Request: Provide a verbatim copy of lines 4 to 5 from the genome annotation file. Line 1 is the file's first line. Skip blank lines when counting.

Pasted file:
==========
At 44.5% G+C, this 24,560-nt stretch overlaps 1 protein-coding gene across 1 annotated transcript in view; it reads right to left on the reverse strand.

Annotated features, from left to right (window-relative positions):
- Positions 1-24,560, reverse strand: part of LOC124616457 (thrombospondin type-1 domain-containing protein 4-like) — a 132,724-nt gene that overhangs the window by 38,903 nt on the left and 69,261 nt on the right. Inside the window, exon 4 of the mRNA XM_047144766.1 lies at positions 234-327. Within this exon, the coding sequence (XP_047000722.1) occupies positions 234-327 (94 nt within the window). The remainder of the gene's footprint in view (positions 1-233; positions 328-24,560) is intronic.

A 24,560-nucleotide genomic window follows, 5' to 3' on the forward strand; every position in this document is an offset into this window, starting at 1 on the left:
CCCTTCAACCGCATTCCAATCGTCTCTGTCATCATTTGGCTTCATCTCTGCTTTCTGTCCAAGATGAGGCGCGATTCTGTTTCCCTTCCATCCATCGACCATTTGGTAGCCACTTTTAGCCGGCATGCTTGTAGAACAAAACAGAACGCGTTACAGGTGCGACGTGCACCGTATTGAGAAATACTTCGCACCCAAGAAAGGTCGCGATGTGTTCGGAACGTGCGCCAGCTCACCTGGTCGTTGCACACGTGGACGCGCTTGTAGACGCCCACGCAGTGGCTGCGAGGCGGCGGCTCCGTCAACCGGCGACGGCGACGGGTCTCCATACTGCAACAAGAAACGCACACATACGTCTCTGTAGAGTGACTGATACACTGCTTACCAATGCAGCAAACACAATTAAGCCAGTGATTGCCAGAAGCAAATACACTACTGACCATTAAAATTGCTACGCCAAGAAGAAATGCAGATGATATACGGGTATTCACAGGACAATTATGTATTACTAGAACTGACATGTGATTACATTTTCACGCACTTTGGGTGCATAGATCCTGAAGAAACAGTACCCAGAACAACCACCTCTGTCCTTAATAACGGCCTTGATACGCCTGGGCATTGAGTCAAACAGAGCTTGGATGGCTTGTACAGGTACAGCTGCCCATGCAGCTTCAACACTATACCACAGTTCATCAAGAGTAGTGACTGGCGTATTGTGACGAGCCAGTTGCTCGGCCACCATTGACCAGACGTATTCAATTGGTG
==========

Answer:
A 24,560-nucleotide genomic window follows, 5' to 3' on the forward strand; every position in this document is an offset into this window, starting at 1 on the left:
CCCTTCAACCGCATTCCAATCGTCTCTGTCATCATTTGGCTTCATCTCTGCTTTCTGTCCAAGATGAGGCGCGATTCTGTTTCCCTTCCATCCATCGACCATTTGGTAGCCACTTTTAGCCGGCATGCTTGTAGAACAAAACAGAACGCGTTACAGGTGCGACGTGCACCGTATTGAGAAATACTTCGCACCCAAGAAAGGTCGCGATGTGTTCGGAACGTGCGCCAGCTCACCTGGTCGTTGCACACGTGGACGCGCTTGTAGACGCCCACGCAGTGGCTGCGAGGCGGCGGCTCCGTCAACCGGCGACGGCGACGGGTCTCCATACTGCAACAAGAAACGCACACATACGTCTCTGTAGAGTGACTGATACACTGCTTACCAATGCAGCAAACACAATTAAGCCAGTGATTGCCAGAAGCAAATACACTACTGACCATTAAAATTGCTACGCCAAGAAGAAATGCAGATGATATACGGGTATTCACAGGACAATTATGTATTACTAGAACTGACATGTGATTACATTTTCACGCACTTTGGGTGCATAGATCCTGAAGAAACAGTACCCAGAACAACCACCTCTGTCCTTAATAACGGCCTTGATACGCCTGGGCATTGAGTCAAACAGAGCTTGGATGGCTTGTACAGGTACAGCTGCCCATGCAGCTTCAACACTATACCACAGTTCATCAAGAGTAGTGACTGGCGTATTGTGACGAGCCAGTTGCTCGGCCACCATTGACCAGACGTATTCAATTGGTG